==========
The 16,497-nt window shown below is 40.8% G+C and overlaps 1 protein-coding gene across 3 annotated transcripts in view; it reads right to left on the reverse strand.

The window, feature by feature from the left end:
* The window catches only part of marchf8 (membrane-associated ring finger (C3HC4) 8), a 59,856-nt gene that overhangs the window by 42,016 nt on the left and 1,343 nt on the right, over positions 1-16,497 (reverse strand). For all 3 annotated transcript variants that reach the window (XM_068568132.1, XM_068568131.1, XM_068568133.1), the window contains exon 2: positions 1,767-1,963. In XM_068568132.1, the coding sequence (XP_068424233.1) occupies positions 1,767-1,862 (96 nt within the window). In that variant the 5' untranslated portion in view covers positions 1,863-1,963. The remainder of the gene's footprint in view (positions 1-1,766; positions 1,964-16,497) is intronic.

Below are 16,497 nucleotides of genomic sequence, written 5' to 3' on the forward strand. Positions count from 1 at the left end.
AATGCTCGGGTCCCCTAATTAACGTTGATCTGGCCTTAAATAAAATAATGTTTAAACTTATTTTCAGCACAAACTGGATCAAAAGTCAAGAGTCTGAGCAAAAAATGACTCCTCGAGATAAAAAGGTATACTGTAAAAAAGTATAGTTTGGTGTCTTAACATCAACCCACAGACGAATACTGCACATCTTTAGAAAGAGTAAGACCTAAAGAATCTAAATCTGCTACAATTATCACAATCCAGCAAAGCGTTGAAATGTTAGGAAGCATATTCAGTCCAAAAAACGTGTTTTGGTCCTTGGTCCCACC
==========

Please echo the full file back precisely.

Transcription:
The 16,497-nt window shown below is 40.8% G+C and overlaps 1 protein-coding gene across 3 annotated transcripts in view; it reads right to left on the reverse strand.

The window, feature by feature from the left end:
* The window catches only part of marchf8 (membrane-associated ring finger (C3HC4) 8), a 59,856-nt gene that overhangs the window by 42,016 nt on the left and 1,343 nt on the right, over positions 1-16,497 (reverse strand). For all 3 annotated transcript variants that reach the window (XM_068568132.1, XM_068568131.1, XM_068568133.1), the window contains exon 2: positions 1,767-1,963. In XM_068568132.1, the coding sequence (XP_068424233.1) occupies positions 1,767-1,862 (96 nt within the window). In that variant the 5' untranslated portion in view covers positions 1,863-1,963. The remainder of the gene's footprint in view (positions 1-1,766; positions 1,964-16,497) is intronic.

Below are 16,497 nucleotides of genomic sequence, written 5' to 3' on the forward strand. Positions count from 1 at the left end.
AATGCTCGGGTCCCCTAATTAACGTTGATCTGGCCTTAAATAAAATAATGTTTAAACTTATTTTCAGCACAAACTGGATCAAAAGTCAAGAGTCTGAGCAAAAAATGACTCCTCGAGATAAAAAGGTATACTGTAAAAAAGTATAGTTTGGTGTCTTAACATCAACCCACAGACGAATACTGCACATCTTTAGAAAGAGTAAGACCTAAAGAATCTAAATCTGCTACAATTATCACAATCCAGCAAAGCGTTGAAATGTTAGGAAGCATATTCAGTCCAAAAAACGTGTTTTGGTCCTTGGTCCCACC